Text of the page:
Boston, MA USA Mon 10/04/2010
Great time in Europe
I just got back (Weds, Sep 29) from 30 days in Europe and had no problems with my race - at least, not noticeably. I didn't travel to Spain or Italy, that could be why...? Never had problems with Italians in the past; not sure if they make differences between light skin and dark or not. Anyhow, I went to Berlin, Dresden, Prague, Cesky Krumlov, Vienna, Grunau im Almtal, Salzburg, Munich, Paris, Brugge and Amsterdam. I did feel uncomfortable at times in Berlin and Prague, but that is due to things I've read about Berlin (I saw no skinheads). People were very polite - more so than many Americans I have encountered here at home - and were pretty helpful on the whole. I really enjoyed my vacation, as I hadn't been to Europe in 9 years. And yes, I am glad Rick Steves amended his not-well-thought-out comment too. Many blacks here just aren't interested in Europe because it is not where we're from, our heritage lies in Africa and honestly, many blacks are afraid to travel there. But rest assured! There are a lot of blacks in Europe, Asians as well. More so now than 9 yrs ago.
Winston Salem, NC USA Fri 10/01/2010
Maybe it's because I'm a Londoner...
I am a single black female born and raised in London, England so I'm used to diversity and meeting Europeans from all over. I have travelled solo for several years due to some friends being less adventurous. Over time I have got used to the stares. Most have been out of curiosity and usually you can tell. Some are out of pure racism, but the best advice is just walk on by as these people are usually very ignorant. The weirdest experience was local people taking pictures of me in a small village in Poland and some young Italian male tourists taking pictures of me outside the gates of Auschwitz just because I was black. Yes it can be frustrating, but you do get used to it and sometimes can help to make friends with the locals as you have an advantage over the usual faces... Spain can be racist in places. I had no problems in Malaga, but met a black African guy who lived there who did have problems routinely. Seville was definitely a place I'd return to. The people were very friendly and helpful. Never been to Italy but would love to go despite being told by Italians that it is very racist in parts. My cousin who is an American citizen had a very bad experience with the police when someone crashed into the back of her car out there. I'm born and raised in London and feel at home, but outside of the major cities it can feel like you're in a different country. I've had people stare at me in the Lake District in Cumbria (Northern England), probably out of curiosity but I wasn't expecting it in my own country so now nothing surprises me. The more black people travel and get out there, the less stares we will get...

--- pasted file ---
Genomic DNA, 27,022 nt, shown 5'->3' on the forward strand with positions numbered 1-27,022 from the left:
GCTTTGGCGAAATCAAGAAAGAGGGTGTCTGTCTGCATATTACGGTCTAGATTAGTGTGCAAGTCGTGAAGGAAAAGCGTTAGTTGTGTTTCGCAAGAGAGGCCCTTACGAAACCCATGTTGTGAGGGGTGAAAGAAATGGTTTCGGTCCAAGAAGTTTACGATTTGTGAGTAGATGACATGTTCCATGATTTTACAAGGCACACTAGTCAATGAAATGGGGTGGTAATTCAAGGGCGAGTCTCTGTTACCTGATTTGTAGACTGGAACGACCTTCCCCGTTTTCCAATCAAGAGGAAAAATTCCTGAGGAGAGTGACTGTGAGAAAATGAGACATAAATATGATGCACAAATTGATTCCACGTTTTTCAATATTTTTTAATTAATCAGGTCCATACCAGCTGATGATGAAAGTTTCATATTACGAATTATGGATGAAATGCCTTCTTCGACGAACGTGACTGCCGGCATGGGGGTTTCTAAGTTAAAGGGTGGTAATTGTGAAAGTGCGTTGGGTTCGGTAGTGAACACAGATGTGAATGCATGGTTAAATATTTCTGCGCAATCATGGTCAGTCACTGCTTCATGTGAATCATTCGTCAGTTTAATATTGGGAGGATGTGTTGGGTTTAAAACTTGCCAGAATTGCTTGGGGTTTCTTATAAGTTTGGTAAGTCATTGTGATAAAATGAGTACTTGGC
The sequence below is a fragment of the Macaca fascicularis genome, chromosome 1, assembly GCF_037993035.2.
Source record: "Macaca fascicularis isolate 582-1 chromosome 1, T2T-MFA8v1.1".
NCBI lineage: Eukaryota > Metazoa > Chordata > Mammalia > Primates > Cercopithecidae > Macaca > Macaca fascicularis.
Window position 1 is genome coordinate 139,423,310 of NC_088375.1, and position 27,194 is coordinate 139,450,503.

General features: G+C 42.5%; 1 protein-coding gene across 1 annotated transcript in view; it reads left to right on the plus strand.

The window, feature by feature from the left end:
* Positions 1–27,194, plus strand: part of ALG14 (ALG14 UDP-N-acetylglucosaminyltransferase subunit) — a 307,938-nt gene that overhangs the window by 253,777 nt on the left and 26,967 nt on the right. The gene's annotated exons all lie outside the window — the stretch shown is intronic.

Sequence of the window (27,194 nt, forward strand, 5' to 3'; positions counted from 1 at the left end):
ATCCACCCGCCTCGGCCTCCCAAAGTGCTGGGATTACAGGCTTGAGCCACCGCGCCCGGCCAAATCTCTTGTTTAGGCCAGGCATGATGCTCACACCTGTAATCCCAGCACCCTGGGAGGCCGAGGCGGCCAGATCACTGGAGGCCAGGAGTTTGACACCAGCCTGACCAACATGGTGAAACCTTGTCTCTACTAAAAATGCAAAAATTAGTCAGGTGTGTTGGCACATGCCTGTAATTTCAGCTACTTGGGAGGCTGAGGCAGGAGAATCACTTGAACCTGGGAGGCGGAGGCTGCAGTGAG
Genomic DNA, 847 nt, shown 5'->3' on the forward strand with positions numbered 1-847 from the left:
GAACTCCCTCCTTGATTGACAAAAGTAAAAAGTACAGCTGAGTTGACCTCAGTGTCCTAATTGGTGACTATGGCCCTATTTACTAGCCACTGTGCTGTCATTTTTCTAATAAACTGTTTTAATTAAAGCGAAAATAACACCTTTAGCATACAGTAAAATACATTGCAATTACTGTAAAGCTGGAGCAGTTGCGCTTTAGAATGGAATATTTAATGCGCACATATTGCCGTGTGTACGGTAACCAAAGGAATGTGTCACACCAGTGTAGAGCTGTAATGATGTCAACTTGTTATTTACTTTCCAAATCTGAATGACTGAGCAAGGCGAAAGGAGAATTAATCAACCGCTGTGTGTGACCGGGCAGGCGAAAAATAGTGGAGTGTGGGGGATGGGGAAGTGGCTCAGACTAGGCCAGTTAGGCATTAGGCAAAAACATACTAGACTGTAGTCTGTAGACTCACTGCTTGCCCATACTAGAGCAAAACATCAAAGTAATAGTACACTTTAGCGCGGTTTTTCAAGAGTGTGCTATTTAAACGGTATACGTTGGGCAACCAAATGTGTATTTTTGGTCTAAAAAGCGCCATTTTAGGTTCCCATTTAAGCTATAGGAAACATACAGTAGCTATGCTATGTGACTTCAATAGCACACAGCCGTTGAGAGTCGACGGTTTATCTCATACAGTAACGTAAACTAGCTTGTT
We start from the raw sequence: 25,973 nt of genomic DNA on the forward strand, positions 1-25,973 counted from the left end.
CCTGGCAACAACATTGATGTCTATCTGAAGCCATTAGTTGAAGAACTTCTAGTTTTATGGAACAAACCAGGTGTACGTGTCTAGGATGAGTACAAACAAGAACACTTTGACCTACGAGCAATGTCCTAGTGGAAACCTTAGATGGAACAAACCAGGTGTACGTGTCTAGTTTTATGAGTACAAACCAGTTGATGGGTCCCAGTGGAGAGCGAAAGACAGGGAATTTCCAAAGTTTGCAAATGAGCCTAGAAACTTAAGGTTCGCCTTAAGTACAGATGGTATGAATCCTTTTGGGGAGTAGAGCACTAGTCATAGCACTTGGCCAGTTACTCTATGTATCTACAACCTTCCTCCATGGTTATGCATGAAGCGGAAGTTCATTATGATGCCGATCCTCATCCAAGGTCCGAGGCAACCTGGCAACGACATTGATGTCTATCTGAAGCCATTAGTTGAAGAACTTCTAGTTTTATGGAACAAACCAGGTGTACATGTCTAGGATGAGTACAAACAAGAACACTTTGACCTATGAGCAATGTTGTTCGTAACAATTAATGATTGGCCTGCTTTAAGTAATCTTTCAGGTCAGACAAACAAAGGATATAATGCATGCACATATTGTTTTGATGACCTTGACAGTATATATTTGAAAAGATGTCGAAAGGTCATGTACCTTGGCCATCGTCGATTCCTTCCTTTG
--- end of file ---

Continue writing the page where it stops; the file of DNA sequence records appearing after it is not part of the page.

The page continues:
London, USA Sun 09/12/2010
Is Madrid Safe?
Hi, I'm a single African American female who want to visit Spain for three weeks in the summer of 2011. My first choice would have been Barcelona but I heard that they, including policemen, really harrass black tourist because of the immigration tourist. I've heard Madrid is more tolerant. Would I be safe if I travel to Madrid for a few weeks or should I venture further south to maybe Malaga or Marbella? The last thing I would want on my vacation is to be threatened for my safety in a foreign country at that. Also, I'm very grateful that Rick Steves amended his comment on why African Americans do not go to Europe often. I've been attempting to get my friends to go with me and I hear the same response that they're afraid they will not be able to get back into the U.S. They also are afraid of racism abroad that it may be more intense than it is in the U.S. All of them can afford to travel there and spend very well. There is a growing middle class Black and I really dislike the stereotype that we're all poor. Thanks for the correction, Rick and I enjoy your books and television shows on PBS.